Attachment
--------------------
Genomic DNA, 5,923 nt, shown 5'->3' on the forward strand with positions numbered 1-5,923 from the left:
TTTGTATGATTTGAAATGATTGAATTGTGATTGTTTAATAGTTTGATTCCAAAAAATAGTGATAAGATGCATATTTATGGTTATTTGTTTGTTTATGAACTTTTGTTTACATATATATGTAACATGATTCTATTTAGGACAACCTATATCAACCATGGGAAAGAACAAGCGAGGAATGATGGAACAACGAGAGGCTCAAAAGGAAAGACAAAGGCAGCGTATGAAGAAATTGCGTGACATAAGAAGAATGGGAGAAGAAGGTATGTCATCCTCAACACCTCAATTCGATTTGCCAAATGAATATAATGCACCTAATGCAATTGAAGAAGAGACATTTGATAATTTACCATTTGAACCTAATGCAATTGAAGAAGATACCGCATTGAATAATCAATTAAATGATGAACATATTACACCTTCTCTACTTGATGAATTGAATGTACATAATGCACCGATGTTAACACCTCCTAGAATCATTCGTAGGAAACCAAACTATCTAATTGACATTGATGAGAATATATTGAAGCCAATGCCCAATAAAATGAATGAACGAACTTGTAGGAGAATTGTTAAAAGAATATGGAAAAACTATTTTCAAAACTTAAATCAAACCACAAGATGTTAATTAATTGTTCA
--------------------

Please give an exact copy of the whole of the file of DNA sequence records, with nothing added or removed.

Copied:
Genomic DNA, 5,923 nt, shown 5'->3' on the forward strand with positions numbered 1-5,923 from the left:
TTTGTATGATTTGAAATGATTGAATTGTGATTGTTTAATAGTTTGATTCCAAAAAATAGTGATAAGATGCATATTTATGGTTATTTGTTTGTTTATGAACTTTTGTTTACATATATATGTAACATGATTCTATTTAGGACAACCTATATCAACCATGGGAAAGAACAAGCGAGGAATGATGGAACAACGAGAGGCTCAAAAGGAAAGACAAAGGCAGCGTATGAAGAAATTGCGTGACATAAGAAGAATGGGAGAAGAAGGTATGTCATCCTCAACACCTCAATTCGATTTGCCAAATGAATATAATGCACCTAATGCAATTGAAGAAGAGACATTTGATAATTTACCATTTGAACCTAATGCAATTGAAGAAGATACCGCATTGAATAATCAATTAAATGATGAACATATTACACCTTCTCTACTTGATGAATTGAATGTACATAATGCACCGATGTTAACACCTCCTAGAATCATTCGTAGGAAACCAAACTATCTAATTGACATTGATGAGAATATATTGAAGCCAATGCCCAATAAAATGAATGAACGAACTTGTAGGAGAATTGTTAAAAGAATATGGAAAAACTATTTTCAAAACTTAAATCAAACCACAAGATGTTAATTAATTGTTCA